66. True it is that the adjudicator may over-value the net balance in favour of the company, so that summary enforcement may leave the respondent to the reference having first to establish a true balance in its favour and then to pursue it by proof (or possibly as a liquidation expense) against an under-funded liquidation estate. But over-valuation is a problem that may arise in any liquidation context, even where there is no cross-claim. There is no suggestion that, absent insolvency set-off, adjudication is ordinarily futile merely because the company making the reference is in liquidation or distributing administration.
67. The proper answer to all these issues about enforcement is that they can be dealt with, as Chadwick LJ suggested, at the enforcement stage, if there is one. In many cases the liquidator will not seek to enforce the adjudicator’s decision summarily. In others the liquidator may offer appropriate undertakings, such as to ring-fence any enforcement proceeds: see the discussion of undertakings in the Meadowside case. Where there remains a real risk that the summary enforcement of an adjudication decision will deprive the respondent of its right to have recourse to the company’s claim as security (pro tanto) for its cross-claim, then the court will be astute to refuse summary judgment.
68. There remain the issues about costs and the burden on the TCC. Taking costs first, Parliament chose to make this form of semi-compulsory ADR costs neutral, even when invoked after the completion or other termination of the contract, when issues of cash flow have passed into history. Thus the statutory and contractual right with which an injunction would interfere has costs neutrality built into it. The very considerable success of construction adjudication since 1996 suggests that costs neutrality was built in for good reason. Many forms of ADR, including mediation, are costs neutral, and are none the worse (many would say all the better) for that. So are small claims procedures in the County Court, and many other court or tribunal dispute resolution processes. So also, in the insolvency context, is the process of proof of debt. Similarly it is inherent in the adjudication procedure that a party may be put to expense in having an incorrect decision put right in later litigation (or arbitration), at least part of which will usually be irrecoverable even if the litigation succeeds. That cannot of itself be a reason for preventing by injunction the statutory right to adjudication.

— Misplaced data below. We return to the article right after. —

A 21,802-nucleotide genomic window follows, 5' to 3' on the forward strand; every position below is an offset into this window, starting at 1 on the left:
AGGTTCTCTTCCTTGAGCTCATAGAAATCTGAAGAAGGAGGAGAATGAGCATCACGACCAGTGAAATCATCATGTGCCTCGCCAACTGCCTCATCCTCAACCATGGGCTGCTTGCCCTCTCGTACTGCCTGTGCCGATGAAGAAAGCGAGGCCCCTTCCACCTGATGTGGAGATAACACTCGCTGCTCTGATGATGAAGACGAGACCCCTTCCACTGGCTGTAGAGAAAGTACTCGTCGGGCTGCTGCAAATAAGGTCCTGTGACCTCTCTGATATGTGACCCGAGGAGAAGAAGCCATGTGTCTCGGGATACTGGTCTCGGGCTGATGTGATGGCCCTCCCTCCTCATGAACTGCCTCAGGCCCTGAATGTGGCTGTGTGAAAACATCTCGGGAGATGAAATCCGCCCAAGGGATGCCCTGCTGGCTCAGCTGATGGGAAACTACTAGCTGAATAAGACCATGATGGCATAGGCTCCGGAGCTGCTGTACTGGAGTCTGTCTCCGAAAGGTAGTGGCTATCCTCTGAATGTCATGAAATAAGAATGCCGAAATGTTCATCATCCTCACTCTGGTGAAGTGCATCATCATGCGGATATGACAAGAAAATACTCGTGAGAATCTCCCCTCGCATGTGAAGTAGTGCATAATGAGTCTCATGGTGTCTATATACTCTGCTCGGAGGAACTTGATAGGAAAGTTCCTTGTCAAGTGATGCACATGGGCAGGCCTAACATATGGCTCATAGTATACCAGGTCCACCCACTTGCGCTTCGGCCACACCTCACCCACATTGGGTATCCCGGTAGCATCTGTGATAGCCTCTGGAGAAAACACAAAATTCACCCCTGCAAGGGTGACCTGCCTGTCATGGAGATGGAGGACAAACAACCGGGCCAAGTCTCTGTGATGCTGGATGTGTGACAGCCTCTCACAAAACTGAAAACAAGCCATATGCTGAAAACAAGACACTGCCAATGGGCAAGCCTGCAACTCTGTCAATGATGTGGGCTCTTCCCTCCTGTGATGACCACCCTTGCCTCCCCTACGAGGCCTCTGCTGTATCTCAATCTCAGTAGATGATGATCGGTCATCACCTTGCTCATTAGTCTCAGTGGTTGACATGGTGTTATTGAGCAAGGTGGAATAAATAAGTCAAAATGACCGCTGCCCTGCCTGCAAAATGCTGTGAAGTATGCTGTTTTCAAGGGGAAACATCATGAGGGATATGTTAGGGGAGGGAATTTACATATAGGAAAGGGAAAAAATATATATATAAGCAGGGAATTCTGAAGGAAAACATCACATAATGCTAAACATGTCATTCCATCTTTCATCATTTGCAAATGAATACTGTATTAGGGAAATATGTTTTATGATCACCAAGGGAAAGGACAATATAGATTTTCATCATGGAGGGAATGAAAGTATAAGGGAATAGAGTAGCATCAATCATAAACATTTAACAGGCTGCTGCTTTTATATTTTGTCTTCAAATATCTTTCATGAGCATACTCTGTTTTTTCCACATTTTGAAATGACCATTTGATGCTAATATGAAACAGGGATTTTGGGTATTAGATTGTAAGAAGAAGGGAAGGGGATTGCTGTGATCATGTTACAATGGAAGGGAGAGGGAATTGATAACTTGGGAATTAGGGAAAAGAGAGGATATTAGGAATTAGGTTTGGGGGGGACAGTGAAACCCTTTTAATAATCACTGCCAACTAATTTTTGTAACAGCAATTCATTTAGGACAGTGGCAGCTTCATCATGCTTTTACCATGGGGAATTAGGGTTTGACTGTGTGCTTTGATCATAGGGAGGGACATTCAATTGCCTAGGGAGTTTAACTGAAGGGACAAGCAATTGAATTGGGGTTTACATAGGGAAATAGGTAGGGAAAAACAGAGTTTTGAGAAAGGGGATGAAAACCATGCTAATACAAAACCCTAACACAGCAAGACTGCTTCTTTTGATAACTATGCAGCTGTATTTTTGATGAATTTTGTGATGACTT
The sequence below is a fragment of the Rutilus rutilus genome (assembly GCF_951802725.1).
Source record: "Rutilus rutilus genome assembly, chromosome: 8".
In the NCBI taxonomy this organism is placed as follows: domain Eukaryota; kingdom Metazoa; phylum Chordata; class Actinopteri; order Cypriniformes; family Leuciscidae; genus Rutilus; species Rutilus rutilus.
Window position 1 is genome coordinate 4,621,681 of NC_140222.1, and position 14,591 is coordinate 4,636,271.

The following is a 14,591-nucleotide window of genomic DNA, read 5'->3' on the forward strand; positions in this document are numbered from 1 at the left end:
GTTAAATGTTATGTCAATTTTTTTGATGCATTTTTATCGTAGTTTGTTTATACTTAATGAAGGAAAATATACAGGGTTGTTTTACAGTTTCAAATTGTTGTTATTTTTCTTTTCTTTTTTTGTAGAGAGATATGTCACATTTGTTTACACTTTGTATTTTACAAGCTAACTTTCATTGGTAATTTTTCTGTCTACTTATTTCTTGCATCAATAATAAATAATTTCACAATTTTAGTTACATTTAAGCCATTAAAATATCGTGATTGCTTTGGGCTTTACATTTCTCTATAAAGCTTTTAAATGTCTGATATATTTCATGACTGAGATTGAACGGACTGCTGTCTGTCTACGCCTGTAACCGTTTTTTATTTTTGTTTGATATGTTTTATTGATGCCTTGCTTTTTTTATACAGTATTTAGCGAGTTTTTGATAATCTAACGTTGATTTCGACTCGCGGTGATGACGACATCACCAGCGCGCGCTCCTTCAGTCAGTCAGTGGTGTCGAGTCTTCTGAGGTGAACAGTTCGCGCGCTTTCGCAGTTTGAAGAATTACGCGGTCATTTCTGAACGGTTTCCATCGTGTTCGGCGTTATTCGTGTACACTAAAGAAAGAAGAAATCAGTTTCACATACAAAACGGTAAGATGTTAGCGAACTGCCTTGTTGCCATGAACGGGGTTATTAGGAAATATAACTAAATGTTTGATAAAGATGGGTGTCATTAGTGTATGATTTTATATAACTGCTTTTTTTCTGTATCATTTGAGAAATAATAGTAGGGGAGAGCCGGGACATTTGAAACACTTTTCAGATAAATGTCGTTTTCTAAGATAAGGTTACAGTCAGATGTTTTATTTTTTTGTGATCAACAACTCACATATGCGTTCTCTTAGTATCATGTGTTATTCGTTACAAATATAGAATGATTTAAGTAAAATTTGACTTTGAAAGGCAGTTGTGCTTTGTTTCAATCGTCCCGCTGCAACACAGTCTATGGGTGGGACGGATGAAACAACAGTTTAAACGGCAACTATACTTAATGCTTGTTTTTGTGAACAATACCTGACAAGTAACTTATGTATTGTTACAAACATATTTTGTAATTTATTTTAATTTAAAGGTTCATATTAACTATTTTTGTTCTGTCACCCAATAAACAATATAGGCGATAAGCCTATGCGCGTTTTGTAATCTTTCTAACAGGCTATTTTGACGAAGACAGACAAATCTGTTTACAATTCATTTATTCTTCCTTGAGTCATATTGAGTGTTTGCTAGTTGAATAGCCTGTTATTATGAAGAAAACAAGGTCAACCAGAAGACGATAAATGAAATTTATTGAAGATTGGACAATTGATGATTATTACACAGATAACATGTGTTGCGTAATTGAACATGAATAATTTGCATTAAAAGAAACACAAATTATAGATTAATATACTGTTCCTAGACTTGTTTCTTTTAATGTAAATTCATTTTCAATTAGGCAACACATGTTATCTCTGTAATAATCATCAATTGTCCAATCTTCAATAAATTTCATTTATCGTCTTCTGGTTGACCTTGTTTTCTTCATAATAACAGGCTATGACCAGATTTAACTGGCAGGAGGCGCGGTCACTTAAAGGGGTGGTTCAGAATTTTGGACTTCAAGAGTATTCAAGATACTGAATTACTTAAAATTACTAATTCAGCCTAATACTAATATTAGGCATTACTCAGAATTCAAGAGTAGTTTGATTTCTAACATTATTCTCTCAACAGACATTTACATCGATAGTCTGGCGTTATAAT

69. Lonsdale makes the particular point, in the insolvency context, that a joint and several liability to pay the adjudicator’s costs and expenses (as in the Contract in this case and in the Scheme) may leave the respondent having to pay the whole of those amounts, with no effective recourse against the insolvent company for its half share. But that liability of the company will be a liquidation (or administration) expense, rather than a matter of proof: see IR 7.108(4)(a)(ii). Although this may not be a complete guarantee of payment by the company, it provides reasonable reassurance, and a joint and several liability of this kind is not generally risk free, for example where insolvency of one party follows the reference to adjudication. And it is a point equally applicable to all adjudication in the insolvency context, even where the